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Notes & Lines discusses the intersection of math, science, and technology with performing and visual arts. Topics include bizarre instruments, technically-minded musicians, and cross-pollination of science and art.

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Combining Optics and Audio to Save Historical Recordings

Posted March 31, 2016 12:00 AM by Hannes
Pathfinder Tags: archive radio recordings

My sister-in-law works as an archivist, and from what I hear her daily work is pretty much what you'd expect of the job. She spends a lot of time in dark basements, has frequent attacks of dust-triggered sinusitis, sometimes wears white gloves, and most importantly preserves and catalogs old books and papers so they can be accessed by future researchers.

Preserving physically readable materials like books is relatively straightforward, but archivists have run into well-documented problems preserving system-dependent materials like computer files or sounds. In the case of the latter, the earliest examples of recorded sound are becoming more and more difficult to access and play back. Disc records are now generally limited to hi-fi enthusiasts, and maybe 0.5% of the population has ever seen a cylinder phonograph in person, so archivists have been concerned that early recordings may be lost forever.

The US Library of Congress is fighting against that tide thanks in part to IRENE, a device developed at Berkeley Lab by researchers recycling particle physics methodologies. IRENE uses high-res optical technologies to take millions of images of a grooved recording medium and converts the grooves into a sonic waveform. Using optical rather than audio technology has two primary advantages: avoiding further wear on 100+ year old grooves by limiting contact, and the ability to reconstruct sound from broken or unplayable discs or cylinders.

IRENE's name is derived from the first audio extraction performed, a Weavers recording of "Goodnight, Irene," but its name has since become a backronym for "Image, Reconstruct, Erase Noise, Etc." The machine made a splash in 2008 when it reconstructed audio from an 1860 phonautogram recording of the French folk song "Au Clair de la Lune." Prior to this discovery, researchers figured Edison recordings of the 1870s to be the earliest surviving recorded sounds. (True to internet fashion, the entire experimental discography of Édouard-Léon Scott de Martinville, who invented the phonautograph, is on YouTube.)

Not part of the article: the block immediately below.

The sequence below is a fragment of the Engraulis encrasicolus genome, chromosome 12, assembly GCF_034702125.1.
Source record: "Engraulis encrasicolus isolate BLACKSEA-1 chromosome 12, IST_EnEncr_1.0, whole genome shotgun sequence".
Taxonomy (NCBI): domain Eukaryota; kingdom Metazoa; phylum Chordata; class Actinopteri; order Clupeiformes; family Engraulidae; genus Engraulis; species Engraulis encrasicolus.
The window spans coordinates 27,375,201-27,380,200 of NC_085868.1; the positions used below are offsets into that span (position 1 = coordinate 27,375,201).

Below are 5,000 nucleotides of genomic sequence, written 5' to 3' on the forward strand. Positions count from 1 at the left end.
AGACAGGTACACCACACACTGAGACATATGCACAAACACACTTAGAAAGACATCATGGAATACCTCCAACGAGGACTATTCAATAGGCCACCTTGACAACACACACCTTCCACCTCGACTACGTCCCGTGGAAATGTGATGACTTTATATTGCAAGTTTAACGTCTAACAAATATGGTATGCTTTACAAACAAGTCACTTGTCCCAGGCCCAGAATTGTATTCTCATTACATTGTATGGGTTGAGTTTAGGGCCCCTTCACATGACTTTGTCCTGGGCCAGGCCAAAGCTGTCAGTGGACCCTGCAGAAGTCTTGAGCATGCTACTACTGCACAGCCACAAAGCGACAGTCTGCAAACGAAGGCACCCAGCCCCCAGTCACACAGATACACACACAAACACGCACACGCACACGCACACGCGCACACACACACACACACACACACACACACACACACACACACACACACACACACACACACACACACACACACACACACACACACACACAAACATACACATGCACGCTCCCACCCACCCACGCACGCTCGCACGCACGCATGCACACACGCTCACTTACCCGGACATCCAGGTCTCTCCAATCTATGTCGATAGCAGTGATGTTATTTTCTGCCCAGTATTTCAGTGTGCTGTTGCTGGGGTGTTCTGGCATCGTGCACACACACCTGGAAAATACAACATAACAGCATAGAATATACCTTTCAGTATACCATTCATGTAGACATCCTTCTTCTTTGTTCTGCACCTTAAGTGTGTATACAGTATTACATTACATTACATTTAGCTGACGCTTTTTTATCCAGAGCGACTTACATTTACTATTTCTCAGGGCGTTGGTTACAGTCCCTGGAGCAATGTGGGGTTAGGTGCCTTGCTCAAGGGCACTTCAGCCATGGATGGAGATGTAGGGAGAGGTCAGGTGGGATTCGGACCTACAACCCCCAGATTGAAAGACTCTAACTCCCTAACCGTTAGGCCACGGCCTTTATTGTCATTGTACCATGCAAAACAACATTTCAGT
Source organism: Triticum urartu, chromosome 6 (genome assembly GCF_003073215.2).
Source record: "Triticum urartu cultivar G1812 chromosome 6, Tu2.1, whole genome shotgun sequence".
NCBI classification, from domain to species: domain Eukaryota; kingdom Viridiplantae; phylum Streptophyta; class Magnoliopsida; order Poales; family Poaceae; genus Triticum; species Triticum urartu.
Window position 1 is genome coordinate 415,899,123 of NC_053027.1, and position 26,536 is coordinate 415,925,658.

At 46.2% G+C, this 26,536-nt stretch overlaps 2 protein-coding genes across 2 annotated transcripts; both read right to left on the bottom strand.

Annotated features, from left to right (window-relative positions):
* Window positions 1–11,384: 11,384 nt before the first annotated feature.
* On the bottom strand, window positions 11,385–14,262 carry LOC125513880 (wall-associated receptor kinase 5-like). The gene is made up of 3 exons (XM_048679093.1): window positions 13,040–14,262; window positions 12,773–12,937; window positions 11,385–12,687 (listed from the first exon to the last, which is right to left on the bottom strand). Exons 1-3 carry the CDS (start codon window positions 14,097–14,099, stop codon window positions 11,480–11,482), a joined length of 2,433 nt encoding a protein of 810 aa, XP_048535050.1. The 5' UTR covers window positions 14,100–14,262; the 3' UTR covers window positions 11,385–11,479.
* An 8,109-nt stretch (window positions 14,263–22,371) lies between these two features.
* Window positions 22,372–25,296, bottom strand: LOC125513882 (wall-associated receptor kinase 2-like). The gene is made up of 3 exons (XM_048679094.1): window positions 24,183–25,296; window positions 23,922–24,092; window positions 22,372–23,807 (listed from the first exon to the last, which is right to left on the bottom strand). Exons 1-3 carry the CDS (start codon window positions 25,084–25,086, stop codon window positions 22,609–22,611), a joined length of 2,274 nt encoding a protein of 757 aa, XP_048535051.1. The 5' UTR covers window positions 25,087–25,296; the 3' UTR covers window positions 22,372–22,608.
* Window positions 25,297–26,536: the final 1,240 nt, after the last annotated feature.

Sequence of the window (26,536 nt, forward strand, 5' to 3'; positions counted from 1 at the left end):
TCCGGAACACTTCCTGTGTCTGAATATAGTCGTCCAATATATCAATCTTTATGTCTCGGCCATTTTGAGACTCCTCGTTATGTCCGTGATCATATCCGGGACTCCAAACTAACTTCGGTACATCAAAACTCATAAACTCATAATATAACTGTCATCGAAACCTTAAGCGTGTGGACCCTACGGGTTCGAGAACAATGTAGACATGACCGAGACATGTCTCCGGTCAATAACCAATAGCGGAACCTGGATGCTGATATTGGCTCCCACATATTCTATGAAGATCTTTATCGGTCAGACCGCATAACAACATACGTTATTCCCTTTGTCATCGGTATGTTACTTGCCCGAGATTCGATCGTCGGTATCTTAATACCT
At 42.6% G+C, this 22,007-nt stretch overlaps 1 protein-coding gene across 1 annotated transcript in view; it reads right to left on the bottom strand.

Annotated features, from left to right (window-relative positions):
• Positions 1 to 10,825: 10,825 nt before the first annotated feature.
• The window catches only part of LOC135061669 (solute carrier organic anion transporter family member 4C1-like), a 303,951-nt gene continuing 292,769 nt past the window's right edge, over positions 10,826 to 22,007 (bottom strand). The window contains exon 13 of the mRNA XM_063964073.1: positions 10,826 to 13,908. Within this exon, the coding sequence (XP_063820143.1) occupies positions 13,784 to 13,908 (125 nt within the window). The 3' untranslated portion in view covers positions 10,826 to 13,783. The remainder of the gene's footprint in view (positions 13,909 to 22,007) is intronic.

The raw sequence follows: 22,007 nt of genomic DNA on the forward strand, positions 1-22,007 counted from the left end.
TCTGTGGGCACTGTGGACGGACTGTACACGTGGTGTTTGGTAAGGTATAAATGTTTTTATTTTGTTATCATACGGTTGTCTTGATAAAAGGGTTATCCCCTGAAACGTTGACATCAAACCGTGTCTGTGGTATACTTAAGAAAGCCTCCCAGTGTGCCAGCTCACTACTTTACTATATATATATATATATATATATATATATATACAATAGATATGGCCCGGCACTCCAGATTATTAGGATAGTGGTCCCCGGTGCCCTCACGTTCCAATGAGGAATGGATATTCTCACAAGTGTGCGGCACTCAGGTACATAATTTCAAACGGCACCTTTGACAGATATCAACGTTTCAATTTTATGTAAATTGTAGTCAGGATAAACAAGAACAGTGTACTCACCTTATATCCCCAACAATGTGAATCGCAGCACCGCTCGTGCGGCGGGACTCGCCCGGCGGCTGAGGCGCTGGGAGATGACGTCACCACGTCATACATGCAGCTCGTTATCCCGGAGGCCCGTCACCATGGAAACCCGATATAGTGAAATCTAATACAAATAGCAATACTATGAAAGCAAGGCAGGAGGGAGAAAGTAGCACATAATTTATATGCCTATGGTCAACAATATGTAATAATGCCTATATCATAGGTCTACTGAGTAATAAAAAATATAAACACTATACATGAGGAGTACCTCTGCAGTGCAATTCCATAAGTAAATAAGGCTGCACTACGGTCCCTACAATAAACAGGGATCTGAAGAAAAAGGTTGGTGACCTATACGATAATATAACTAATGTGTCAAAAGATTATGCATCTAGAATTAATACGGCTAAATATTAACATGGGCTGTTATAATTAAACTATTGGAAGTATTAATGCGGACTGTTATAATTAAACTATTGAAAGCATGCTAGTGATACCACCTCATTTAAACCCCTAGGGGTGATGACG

IRENE has been successfully employed in extracting audio from a wide variety of media since 2008, including Alexander Graham Bell's Volta Labs experiments. The beauty of using optical technology is seen in the last of these examples, an artifact consisting of a wax disc still attached to a primitive recording machine. Researchers simply placed the scanner's beam over the disc and used an external drive to rotate the machine, preserving both the disc and machine.

In a more recent sound preservation effort, the Library of Congress held a Radio Preservation Task Force symposium in late February, part of a larger collaborative effort to preserve early radio recordings. That conference was inspired by a 2013 LoC report that found that many important historical broadcasts were either untraceable or had been destroyed entirely, and that unlike other archival areas, "little is known of what still exists, where it is stored, and in what condition." Seeing as how radio was once the dominant medium for real-time news broadcasts and discussion about niche topics, rediscovery of historic recordings, although it rarely occurs, is a big deal.

Archivists have had perhaps more pressing issues on the digital front as well. Although digital files take up significantly less physical space, they're prone to system compatibility issues resulting from the exponential growth of computing equipment. Whether it's wax cylinders, radio broadcasts, or digital files, sound archivists continue to dutifully perform important, and often thankless, preservation work.

Image credit: Library of Congress Blog

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#1

Re: Combining Optics and Audio to Save Historical Recordings

03/31/2016 5:52 PM

There was a story of historic sounds getting recorded on pots that were being turned. (I believe it was April 1.)

http://www.ohgizmo.com/2006/02/20/5000-year-old-recordings-caught-on-pottery/

Too bad, that's pretty much been debunked, but it made a good story.

http://www.tv.com/shows/mythbusters/killer-cable-snaps-878203/

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#2

Re: Combining Optics and Audio to Save Historical Recordings

04/03/2016 1:15 PM

Sounds like a dream job your sister-in-law has.

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